You might be wondering why a third-party company handles your student loans. Also, what does “maintenance” really mean in this context anyway?
According to the U.S. Department of Education, a loan agent is “a company we hire to handle billing and other services related to your federal student loan on our behalf, at no cost to you.”
In other words, government offices have made the decision to outsource the tedious work of loan processing to other companies.
Not only is this company responsible for sending out your monthly bill and accounting for all payments you make on your federal student loans, but they can also help you get on with your chosen repayment plan, whether you want to stick with the standard 10-year repayment or switch to an income-driven repayment plan.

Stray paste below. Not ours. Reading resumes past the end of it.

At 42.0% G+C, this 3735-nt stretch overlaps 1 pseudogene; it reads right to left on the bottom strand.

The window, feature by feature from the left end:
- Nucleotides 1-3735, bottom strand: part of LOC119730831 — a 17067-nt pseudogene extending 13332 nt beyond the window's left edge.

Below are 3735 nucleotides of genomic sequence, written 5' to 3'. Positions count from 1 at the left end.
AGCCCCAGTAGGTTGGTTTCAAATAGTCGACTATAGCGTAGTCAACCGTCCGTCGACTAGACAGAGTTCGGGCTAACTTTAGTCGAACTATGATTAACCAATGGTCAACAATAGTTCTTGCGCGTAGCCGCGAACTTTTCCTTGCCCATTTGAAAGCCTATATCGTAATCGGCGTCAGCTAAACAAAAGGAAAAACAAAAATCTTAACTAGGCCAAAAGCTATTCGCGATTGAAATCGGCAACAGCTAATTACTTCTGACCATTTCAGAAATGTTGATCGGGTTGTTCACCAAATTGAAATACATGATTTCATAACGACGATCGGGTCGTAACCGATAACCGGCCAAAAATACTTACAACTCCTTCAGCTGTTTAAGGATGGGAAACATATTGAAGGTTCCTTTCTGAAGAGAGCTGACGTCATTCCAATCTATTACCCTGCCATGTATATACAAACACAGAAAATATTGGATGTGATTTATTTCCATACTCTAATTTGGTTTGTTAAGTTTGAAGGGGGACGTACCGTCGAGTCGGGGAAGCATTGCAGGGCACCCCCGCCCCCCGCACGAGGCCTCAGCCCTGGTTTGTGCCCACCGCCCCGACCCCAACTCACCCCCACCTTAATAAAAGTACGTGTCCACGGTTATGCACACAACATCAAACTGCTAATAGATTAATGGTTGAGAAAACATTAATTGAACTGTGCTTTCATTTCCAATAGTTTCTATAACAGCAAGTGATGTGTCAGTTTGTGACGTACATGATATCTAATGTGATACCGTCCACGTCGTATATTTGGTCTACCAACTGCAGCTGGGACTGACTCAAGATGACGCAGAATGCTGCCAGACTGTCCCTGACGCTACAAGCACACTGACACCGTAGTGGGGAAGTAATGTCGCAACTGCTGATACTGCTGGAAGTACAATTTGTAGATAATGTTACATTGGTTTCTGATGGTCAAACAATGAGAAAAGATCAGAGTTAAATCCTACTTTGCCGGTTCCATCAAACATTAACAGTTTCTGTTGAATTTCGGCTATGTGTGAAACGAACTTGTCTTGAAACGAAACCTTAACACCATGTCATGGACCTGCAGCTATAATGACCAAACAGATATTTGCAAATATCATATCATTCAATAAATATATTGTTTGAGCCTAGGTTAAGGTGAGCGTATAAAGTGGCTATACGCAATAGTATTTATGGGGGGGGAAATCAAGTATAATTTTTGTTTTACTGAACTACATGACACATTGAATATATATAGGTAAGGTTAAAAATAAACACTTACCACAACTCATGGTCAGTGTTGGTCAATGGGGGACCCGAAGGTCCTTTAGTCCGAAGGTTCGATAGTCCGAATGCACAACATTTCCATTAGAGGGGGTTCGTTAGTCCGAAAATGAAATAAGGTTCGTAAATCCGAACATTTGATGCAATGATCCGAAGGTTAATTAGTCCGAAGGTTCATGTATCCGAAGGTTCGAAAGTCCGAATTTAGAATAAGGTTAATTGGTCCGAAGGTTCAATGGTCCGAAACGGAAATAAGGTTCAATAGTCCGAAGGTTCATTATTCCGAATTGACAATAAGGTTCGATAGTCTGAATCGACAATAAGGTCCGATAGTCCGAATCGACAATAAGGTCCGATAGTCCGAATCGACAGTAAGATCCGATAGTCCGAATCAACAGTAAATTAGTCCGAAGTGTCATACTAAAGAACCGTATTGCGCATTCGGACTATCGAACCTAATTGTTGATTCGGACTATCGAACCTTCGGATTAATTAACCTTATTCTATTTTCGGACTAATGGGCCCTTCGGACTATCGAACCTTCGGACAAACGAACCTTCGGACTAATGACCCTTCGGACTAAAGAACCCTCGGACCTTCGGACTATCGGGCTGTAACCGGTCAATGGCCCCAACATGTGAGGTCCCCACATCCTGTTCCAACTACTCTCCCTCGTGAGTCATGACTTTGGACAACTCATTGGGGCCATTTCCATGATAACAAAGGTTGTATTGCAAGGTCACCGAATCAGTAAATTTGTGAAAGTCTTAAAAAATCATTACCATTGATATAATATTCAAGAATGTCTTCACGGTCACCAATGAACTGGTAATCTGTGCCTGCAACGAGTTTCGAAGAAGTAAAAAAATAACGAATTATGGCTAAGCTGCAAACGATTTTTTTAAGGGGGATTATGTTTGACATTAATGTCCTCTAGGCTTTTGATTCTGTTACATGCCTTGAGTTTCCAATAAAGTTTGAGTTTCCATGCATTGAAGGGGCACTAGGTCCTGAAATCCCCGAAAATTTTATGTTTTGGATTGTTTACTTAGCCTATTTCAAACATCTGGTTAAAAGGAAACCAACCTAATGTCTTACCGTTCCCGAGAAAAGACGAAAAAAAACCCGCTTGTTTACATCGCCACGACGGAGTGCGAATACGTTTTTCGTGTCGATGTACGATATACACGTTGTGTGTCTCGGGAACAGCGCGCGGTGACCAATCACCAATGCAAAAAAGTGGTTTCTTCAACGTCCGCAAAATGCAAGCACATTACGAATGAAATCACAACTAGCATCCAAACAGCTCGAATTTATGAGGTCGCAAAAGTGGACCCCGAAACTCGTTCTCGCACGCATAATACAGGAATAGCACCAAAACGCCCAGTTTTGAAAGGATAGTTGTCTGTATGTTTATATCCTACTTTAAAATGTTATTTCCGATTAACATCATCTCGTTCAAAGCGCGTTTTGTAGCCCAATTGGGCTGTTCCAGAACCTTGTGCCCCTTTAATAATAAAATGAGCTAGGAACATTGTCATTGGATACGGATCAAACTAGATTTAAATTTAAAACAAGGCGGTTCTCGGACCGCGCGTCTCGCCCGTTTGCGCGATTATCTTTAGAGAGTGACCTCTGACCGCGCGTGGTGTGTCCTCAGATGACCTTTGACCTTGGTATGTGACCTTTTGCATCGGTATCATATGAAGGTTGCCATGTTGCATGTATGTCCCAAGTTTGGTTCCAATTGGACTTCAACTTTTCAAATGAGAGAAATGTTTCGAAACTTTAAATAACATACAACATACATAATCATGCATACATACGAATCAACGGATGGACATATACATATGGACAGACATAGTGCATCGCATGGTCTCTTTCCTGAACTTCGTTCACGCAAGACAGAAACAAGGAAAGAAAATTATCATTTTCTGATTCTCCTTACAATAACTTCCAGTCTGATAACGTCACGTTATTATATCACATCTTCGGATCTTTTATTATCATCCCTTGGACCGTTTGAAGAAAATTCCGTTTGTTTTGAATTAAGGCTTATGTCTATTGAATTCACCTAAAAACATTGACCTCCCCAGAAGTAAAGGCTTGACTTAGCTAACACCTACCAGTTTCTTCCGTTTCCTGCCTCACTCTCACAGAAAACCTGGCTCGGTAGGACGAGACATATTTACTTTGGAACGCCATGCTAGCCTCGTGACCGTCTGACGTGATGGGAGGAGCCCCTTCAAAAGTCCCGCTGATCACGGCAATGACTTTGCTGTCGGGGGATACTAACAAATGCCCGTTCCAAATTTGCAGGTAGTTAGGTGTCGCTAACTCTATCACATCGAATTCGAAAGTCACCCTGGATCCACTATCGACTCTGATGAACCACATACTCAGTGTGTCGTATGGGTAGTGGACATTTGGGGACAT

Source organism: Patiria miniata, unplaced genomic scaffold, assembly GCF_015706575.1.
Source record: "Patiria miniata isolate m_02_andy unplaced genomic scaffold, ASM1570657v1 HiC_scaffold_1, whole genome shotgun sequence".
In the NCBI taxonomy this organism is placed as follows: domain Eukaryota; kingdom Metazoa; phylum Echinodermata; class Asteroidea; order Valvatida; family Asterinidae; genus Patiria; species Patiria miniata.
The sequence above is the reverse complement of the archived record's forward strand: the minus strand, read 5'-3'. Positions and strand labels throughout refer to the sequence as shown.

How to find your student loan agent
There are two main ways to determine which company currently handles your federal student loans. These include:
- Visit your account dashboard on studentaid.gov and scroll down to the “My Loan Officers” section.
- Call the Federal Student Aid Information Center (FSAIC) at 1-800-433-3243.
Either of these steps will reveal which company is currently assigned to service your federal student loans. Once you have this information, you can also contact your respective student loan service using the information in the table below.
|Federal Student Loan Service Corporations|
|FedLoan Service (PHEAA)||1-800-699-2908||myfedloan.org|
|Great Lakes Educational Loan Services Inc.||1-800-236-4300||mesgrandslacs.org|
|Default resolution group||1-800-621-3115
1-877-825-9923 (For the deaf or hard of hearing)